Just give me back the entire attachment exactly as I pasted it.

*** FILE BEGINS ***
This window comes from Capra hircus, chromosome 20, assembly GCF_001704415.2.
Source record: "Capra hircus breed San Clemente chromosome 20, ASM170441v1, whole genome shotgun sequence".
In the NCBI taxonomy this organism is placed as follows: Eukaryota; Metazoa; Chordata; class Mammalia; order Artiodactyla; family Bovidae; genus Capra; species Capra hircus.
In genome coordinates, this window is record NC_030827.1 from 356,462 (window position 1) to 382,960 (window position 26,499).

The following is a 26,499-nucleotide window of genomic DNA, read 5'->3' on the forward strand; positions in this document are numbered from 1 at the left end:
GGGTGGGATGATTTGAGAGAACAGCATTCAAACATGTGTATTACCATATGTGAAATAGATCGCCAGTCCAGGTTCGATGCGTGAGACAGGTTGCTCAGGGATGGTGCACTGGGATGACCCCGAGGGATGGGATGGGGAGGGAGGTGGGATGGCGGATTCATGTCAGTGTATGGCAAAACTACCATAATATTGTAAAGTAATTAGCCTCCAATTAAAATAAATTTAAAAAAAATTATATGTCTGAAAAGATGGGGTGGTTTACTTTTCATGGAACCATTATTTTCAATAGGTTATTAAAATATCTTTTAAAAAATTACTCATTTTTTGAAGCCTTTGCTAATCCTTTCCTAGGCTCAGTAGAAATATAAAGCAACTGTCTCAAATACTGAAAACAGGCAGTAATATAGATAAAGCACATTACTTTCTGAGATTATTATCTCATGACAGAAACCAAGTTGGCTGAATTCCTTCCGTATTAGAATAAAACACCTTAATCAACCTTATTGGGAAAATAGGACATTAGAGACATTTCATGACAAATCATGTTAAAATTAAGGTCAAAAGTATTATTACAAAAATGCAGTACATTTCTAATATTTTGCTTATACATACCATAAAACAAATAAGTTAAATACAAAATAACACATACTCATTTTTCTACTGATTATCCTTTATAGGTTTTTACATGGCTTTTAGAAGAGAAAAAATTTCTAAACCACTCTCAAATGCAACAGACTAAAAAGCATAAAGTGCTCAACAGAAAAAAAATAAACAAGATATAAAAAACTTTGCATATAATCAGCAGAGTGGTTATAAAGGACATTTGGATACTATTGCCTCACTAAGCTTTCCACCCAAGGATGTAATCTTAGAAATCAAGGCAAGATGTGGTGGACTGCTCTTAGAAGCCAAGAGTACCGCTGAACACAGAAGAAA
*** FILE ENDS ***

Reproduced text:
This window comes from Capra hircus, chromosome 20, assembly GCF_001704415.2.
Source record: "Capra hircus breed San Clemente chromosome 20, ASM170441v1, whole genome shotgun sequence".
In the NCBI taxonomy this organism is placed as follows: Eukaryota; Metazoa; Chordata; class Mammalia; order Artiodactyla; family Bovidae; genus Capra; species Capra hircus.
In genome coordinates, this window is record NC_030827.1 from 356,462 (window position 1) to 382,960 (window position 26,499).

The following is a 26,499-nucleotide window of genomic DNA, read 5'->3' on the forward strand; positions in this document are numbered from 1 at the left end:
GGGTGGGATGATTTGAGAGAACAGCATTCAAACATGTGTATTACCATATGTGAAATAGATCGCCAGTCCAGGTTCGATGCGTGAGACAGGTTGCTCAGGGATGGTGCACTGGGATGACCCCGAGGGATGGGATGGGGAGGGAGGTGGGATGGCGGATTCATGTCAGTGTATGGCAAAACTACCATAATATTGTAAAGTAATTAGCCTCCAATTAAAATAAATTTAAAAAAAATTATATGTCTGAAAAGATGGGGTGGTTTACTTTTCATGGAACCATTATTTTCAATAGGTTATTAAAATATCTTTTAAAAAATTACTCATTTTTTGAAGCCTTTGCTAATCCTTTCCTAGGCTCAGTAGAAATATAAAGCAACTGTCTCAAATACTGAAAACAGGCAGTAATATAGATAAAGCACATTACTTTCTGAGATTATTATCTCATGACAGAAACCAAGTTGGCTGAATTCCTTCCGTATTAGAATAAAACACCTTAATCAACCTTATTGGGAAAATAGGACATTAGAGACATTTCATGACAAATCATGTTAAAATTAAGGTCAAAAGTATTATTACAAAAATGCAGTACATTTCTAATATTTTGCTTATACATACCATAAAACAAATAAGTTAAATACAAAATAACACATACTCATTTTTCTACTGATTATCCTTTATAGGTTTTTACATGGCTTTTAGAAGAGAAAAAATTTCTAAACCACTCTCAAATGCAACAGACTAAAAAGCATAAAGTGCTCAACAGAAAAAAAATAAACAAGATATAAAAAACTTTGCATATAATCAGCAGAGTGGTTATAAAGGACATTTGGATACTATTGCCTCACTAAGCTTTCCACCCAAGGATGTAATCTTAGAAATCAAGGCAAGATGTGGTGGACTGCTCTTAGAAGCCAAGAGTACCGCTGAACACAGAAGAAA